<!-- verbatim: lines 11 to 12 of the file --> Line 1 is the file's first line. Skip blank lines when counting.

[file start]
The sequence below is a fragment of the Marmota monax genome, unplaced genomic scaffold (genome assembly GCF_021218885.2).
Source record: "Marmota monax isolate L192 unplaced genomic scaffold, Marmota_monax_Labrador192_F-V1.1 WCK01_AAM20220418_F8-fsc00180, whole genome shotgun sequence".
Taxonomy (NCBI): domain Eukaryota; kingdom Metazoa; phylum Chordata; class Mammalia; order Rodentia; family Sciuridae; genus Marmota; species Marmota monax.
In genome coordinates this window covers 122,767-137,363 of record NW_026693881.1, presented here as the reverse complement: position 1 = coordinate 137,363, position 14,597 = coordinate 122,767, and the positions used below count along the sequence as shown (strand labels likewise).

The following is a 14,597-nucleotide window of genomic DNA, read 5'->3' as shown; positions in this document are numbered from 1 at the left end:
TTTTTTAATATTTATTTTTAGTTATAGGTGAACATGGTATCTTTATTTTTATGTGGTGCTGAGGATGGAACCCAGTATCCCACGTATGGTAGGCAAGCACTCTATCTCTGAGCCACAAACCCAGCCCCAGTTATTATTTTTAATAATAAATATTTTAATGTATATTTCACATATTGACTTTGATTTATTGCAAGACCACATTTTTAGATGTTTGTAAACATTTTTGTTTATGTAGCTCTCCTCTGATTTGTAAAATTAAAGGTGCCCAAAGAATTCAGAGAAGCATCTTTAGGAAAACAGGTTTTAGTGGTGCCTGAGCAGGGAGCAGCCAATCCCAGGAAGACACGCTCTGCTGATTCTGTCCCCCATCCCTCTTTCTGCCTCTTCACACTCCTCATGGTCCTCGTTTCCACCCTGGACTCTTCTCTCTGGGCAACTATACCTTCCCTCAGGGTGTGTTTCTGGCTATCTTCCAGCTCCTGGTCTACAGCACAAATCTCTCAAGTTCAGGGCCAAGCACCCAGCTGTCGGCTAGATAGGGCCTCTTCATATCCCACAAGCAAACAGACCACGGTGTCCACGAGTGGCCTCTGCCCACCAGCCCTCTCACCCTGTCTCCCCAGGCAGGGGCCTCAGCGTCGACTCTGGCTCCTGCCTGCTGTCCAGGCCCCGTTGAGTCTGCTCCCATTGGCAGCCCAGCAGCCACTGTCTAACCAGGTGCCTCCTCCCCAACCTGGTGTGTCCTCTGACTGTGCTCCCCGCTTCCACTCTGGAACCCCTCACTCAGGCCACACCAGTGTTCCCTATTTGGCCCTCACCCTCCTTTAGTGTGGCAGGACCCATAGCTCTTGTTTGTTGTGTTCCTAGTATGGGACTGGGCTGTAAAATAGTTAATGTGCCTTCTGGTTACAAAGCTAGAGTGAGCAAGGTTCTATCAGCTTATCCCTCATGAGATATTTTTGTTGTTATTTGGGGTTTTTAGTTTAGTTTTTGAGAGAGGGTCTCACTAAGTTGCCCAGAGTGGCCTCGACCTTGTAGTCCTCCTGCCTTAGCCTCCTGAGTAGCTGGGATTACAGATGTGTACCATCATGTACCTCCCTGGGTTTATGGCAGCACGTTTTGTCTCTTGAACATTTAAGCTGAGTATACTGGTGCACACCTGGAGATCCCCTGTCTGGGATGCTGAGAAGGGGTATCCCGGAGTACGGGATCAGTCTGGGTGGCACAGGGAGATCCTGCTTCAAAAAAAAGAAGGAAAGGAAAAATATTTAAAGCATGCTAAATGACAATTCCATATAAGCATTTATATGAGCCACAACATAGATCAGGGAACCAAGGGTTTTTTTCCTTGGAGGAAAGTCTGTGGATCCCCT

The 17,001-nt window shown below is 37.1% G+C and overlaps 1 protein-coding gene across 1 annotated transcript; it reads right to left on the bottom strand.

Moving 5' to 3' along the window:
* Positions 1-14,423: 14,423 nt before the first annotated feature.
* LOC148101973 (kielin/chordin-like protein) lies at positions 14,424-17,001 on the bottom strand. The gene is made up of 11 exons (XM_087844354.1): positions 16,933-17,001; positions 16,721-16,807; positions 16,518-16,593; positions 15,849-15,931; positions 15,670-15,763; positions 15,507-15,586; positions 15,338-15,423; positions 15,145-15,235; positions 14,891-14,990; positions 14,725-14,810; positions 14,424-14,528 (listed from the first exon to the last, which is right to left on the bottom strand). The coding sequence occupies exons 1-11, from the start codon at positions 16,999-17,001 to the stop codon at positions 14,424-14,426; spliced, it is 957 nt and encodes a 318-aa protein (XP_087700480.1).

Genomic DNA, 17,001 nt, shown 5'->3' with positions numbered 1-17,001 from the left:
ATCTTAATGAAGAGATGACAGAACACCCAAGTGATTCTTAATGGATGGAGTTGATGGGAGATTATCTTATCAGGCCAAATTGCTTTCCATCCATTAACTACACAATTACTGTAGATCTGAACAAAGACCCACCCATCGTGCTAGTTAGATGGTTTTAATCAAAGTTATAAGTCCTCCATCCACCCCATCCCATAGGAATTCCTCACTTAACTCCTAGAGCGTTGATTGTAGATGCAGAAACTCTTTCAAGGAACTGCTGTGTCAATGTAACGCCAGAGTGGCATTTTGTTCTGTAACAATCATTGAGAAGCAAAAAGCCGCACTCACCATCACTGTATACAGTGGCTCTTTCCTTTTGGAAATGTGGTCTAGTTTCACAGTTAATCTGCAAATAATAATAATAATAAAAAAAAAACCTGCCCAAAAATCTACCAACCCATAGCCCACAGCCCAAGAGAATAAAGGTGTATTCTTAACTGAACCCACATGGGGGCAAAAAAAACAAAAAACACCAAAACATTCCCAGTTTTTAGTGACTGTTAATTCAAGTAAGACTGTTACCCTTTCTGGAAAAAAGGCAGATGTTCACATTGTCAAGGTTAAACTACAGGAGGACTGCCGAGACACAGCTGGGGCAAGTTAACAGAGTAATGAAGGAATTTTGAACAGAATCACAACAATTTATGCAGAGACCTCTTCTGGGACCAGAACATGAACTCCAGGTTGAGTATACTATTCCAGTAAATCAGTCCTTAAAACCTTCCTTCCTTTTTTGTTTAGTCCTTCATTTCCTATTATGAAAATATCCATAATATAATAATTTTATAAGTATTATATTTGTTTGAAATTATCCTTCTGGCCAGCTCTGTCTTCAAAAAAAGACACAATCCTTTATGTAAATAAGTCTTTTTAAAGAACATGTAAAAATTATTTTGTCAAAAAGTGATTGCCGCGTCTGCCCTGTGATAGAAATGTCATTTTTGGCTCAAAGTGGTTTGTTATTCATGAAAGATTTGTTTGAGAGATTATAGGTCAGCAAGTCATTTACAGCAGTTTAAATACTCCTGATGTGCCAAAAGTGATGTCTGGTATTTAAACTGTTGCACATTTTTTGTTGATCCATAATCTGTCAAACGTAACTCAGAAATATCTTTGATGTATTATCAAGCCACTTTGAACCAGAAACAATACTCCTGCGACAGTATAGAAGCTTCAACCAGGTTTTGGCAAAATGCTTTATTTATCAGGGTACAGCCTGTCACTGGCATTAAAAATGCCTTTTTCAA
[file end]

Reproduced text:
Genomic DNA, 17,001 nt, shown 5'->3' with positions numbered 1-17,001 from the left:
ATCTTAATGAAGAGATGACAGAACACCCAAGTGATTCTTAATGGATGGAGTTGATGGGAGATTATCTTATCAGGCCAAATTGCTTTCCATCCATTAACTACACAATTACTGTAGATCTGAACAAAGACCCACCCATCGTGCTAGTTAGATGGTTTTAATCAAAGTTATAAGTCCTCCATCCACCCCATCCCATAGGAATTCCTCACTTAACTCCTAGAGCGTTGATTGTAGATGCAGAAACTCTTTCAAGGAACTGCTGTGTCAATGTAACGCCAGAGTGGCATTTTGTTCTGTAACAATCATTGAGAAGCAAAAAGCCGCACTCACCATCACTGTATACAGTGGCTCTTTCCTTTTGGAAATGTGGTCTAGTTTCACAGTTAATCTGCAAATAATAATAATAATAAAAAAAAAACCTGCCCAAAAATCTACCAACCCATAGCCCACAGCCCAAGAGAATAAAGGTGTATTCTTAACTGAACCCACATGGGGGCAAAAAAAACAAAAAACACCAAAACATTCCCAGTTTTTAGTGACTGTTAATTCAAGTAAGACTGTTACCCTTTCTGGAAAAAAGGCAGATGTTCACATTGTCAAGGTTAAACTACAGGAGGACTGCCGAGACACAGCTGGGGCAAGTTAACAGAGTAATGAAGGAATTTTGAACAGAATCACAACAATTTATGCAGAGACCTCTTCTGGGACCAGAACATGAACTCCAGGTTGAGTATACTATTCCAGTAAATCAGTCCTTAAAACCTTCCTTCCTTTTTTGTTTAGTCCTTCATTTCCTATTATGAAAATATCCATAATATAATAATTTTATAAGTATTATATTTGTTTGAAATTATCCTTCTGGCCAGCTCTGTCTTCAAAAAAAGACACAATCCTTTATGTAAATAAGTCTTTTTAAAGAACATGTAAAAATTATTTTGTCAAAAAGTGATTGCCGCGTCTGCCCTGTGATAGAAATGTCATTTTTGGCTCAAAGTGGTTTGTTATTCATGAAAGATTTGTTTGAGAGATTATAGGTCAGCAAGTCATTTACAGCAGTTTAAATACTCCTGATGTGCCAAAAGTGATGTCTGGTATTTAAACTGTTGCACATTTTTTGTTGATCCATAATCTGTCAAACGTAACTCAGAAATATCTTTGATGTATTATCAAGCCACTTTGAACCAGAAACAATACTCCTGCGACAGTATAGAAGCTTCAACCAGGTTTTGGCAAAATGCTTTATTTATCAGGGTACAGCCTGTCACTGGCATTAAAAATGCCTTTTTCAA